The government on Monday said it is not in favour of hiking diesel price in the immediate future even as the current retail rate is nearly Rs 12 per litre lower than its actual cost.
"There is no proposal to increase diesel prices with us at present...," Petroleum Minister S Jaipal Reddy told reporters on the sidelines of a FICCI conference on fuel retailing.
"Whatever we do, we will have to bear the under recovery burden. Whatever be the under recoveries (of the oil marketing companies), we are not in favour of raising (diesel) prices," he said when asked about the huge subsidy burden on diesel, kerosene and domestic LPG.
Public sector oil marketing companies currently lose Rs 11.65 per litre on diesel, Rs 33.93 per litre on kerosene sold through PDS and Rs 468.50 per 14.2-kg domestic cooking gas cylinder.
Last month, the government had raised diesel price by Rs 5 per litre and restricted the supply of subsidised LPG to 6 cylinders per household in a year.
The diesel price hike of last month has led to inflation touching a 10-month high of 7.81 per cent in September.
Despite the diesel price increase of last month, oil marketing companies are projected to lose Rs 167,415 crore (Rs 1674.15 billion) this fiscal on sale of diesel, cooking gas and kerosene as compared to Rs 138,541 crore (Rs 1385.41 billion) revenue loss of 2011-12.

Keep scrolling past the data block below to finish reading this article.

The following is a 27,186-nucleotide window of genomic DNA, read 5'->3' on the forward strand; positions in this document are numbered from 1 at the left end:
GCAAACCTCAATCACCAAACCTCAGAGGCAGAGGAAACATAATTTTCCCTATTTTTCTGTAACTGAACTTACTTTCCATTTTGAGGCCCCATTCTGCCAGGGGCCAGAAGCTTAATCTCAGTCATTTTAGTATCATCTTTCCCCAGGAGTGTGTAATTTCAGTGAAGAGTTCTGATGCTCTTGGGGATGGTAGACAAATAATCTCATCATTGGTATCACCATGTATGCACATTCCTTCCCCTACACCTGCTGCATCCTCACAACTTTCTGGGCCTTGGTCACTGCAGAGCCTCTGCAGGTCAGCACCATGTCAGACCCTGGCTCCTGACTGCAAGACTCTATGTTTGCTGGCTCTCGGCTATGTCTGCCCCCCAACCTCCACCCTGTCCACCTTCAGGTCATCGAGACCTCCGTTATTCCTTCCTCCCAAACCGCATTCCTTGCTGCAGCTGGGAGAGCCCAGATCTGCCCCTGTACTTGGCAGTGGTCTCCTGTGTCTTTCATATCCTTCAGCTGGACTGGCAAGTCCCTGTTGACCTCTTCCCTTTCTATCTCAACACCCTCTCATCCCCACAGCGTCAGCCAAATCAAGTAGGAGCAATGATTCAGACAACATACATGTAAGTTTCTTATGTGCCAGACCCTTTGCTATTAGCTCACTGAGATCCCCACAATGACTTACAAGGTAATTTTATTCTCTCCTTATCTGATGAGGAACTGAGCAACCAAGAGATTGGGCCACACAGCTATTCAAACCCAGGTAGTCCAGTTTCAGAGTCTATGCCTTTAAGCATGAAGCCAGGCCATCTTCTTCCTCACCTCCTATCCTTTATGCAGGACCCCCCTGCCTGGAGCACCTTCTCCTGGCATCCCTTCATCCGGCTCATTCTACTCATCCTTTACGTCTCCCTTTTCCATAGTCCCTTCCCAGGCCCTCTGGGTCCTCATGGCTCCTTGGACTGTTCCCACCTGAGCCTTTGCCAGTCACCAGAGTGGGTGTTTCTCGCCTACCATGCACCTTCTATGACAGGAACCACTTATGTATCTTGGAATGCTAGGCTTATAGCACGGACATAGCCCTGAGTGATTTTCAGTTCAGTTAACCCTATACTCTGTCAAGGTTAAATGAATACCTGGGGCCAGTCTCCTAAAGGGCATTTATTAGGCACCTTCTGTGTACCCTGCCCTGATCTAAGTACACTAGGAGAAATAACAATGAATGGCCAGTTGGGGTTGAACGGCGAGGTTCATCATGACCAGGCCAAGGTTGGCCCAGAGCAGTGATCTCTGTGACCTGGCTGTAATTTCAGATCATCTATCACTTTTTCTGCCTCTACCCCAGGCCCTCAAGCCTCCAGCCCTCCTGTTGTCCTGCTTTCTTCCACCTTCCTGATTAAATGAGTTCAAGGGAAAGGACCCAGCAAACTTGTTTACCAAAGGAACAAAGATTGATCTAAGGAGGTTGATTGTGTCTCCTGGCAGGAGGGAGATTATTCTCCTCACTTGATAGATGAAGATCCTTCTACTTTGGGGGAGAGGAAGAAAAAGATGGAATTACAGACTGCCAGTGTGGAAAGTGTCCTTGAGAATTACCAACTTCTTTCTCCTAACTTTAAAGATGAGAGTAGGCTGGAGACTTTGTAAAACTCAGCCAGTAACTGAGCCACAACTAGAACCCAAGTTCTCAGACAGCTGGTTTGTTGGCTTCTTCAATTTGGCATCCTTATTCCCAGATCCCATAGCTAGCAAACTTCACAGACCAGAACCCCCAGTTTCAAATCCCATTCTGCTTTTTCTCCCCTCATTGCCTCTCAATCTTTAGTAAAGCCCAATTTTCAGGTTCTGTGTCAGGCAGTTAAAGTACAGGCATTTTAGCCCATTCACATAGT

Reddy also ruled out any government intervention in reducing the price of non-subsidised LPG, though acknowledged that its global prices have been rising.
"Although the prices of LPG at global level, more particularly in Middle-East, are going up there is no question of further touching the (non-subsidised) LPG prices," he said.
Addressing the conference, the Oil Minister said India's crude import bill has been at about Rs 7.2 lakh crore currently due to growing consumption of petroleum products and it has left a cascading effect on retail fuel prices.
"From 2009-10 to 2011-12, domestic consumption of petroleum products has increased from 137.8 million metric tonnes (MMT) to 148 MMT. As of today, we import more than 70 per cent of crude, with an import bill of about Rs 7.2 lakh crore. This is the import bill. This has had the cascading effect on retail fuel prices," he said.
The oil minister also said that government's recent decision to allow foreign direct investment (FDI) in multi brand retail will help the farmers and will generate more employment opportunities.
"This is expected to generate more employment opportunities, boost productivity and enhance quality of goods and services through modern infrastructure, optimum resource allocation, improved supply chain etc. I may add here it will help the farmers a bit. The farm sectors suffer from huge lack of cold storages, supply chain," he said.
Photograph: B Mathur/Reuters